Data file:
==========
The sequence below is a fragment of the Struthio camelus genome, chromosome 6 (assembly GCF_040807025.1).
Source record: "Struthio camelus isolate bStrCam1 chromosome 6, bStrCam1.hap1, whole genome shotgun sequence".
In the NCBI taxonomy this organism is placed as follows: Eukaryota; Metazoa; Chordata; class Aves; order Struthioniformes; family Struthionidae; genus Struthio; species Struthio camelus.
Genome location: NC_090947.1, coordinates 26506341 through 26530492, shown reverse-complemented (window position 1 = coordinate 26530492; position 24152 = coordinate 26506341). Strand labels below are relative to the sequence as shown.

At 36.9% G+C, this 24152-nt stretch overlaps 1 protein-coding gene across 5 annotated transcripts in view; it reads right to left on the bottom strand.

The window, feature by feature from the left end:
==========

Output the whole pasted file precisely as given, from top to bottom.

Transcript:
The sequence below is a fragment of the Struthio camelus genome, chromosome 6 (assembly GCF_040807025.1).
Source record: "Struthio camelus isolate bStrCam1 chromosome 6, bStrCam1.hap1, whole genome shotgun sequence".
In the NCBI taxonomy this organism is placed as follows: Eukaryota; Metazoa; Chordata; class Aves; order Struthioniformes; family Struthionidae; genus Struthio; species Struthio camelus.
Genome location: NC_090947.1, coordinates 26506341 through 26530492, shown reverse-complemented (window position 1 = coordinate 26530492; position 24152 = coordinate 26506341). Strand labels below are relative to the sequence as shown.

At 36.9% G+C, this 24152-nt stretch overlaps 1 protein-coding gene across 5 annotated transcripts in view; it reads right to left on the bottom strand.

The window, feature by feature from the left end: